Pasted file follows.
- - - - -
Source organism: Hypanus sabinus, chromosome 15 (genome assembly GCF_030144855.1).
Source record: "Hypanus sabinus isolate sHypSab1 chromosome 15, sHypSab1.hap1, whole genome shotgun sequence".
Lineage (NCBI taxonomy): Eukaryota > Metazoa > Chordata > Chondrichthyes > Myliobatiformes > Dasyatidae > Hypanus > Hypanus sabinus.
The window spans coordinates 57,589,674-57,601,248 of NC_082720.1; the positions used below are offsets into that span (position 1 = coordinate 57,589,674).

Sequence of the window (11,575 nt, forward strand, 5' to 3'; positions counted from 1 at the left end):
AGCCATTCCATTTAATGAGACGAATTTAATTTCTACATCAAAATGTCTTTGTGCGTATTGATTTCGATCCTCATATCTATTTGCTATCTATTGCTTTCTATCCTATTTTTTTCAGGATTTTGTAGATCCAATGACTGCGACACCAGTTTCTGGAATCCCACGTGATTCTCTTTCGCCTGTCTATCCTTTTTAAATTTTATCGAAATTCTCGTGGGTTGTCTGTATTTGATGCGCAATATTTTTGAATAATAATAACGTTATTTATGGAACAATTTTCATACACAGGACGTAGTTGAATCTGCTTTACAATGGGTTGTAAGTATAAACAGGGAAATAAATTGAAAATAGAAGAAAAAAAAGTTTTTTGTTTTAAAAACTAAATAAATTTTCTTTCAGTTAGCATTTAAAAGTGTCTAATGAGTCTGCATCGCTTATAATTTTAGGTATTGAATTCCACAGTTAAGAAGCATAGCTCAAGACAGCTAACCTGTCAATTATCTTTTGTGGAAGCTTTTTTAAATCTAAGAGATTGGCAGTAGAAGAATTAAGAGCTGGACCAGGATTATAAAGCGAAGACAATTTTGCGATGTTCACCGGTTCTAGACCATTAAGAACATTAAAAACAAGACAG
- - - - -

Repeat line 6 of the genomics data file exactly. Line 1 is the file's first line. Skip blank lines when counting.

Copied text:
AGCCATTCCATTTAATGAGACGAATTTAATTTCTACATCAAAATGTCTTTGTGCGTATTGATTTCGATCCTCATATCTATTTGCTATCTATTGCTTTCTATCCTATTTTTTTCAGGATTTTGTAGATCCAATGACTGCGACACCAGTTTCTGGAATCCCACGTGATTCTCTTTCGCCTGTCTATCCTTTTTAAATTTTATCGAAATTCTCGTGGGTTGTCTGTATTTGATGCGCAATATTTTTGAATAATAATAACGTTATTTATGGAACAATTTTCATACACAGGACGTAGTTGAATCTGCTTTACAATGGGTTGTAAGTATAAACAGGGAAATAAATTGAAAATAGAAGAAAAAAAAGTTTTTTGTTTTAAAAACTAAATAAATTTTCTTTCAGTTAGCATTTAAAAGTGTCTAATGAGTCTGCATCGCTTATAATTTTAGGTATTGAATTCCACAGTTAAGAAGCATAGCTCAAGACAGCTAACCTGTCAATTATCTTTTGTGGAAGCTTTTTTAAATCTAAGAGATTGGCAGTAGAAGAATTAAGAGCTGGACCAGGATTATAAAGCGAAGACAATTTTGCGATGTTCACCGGTTCTAGACCATTAAGAACATTAAAAACAAGACAG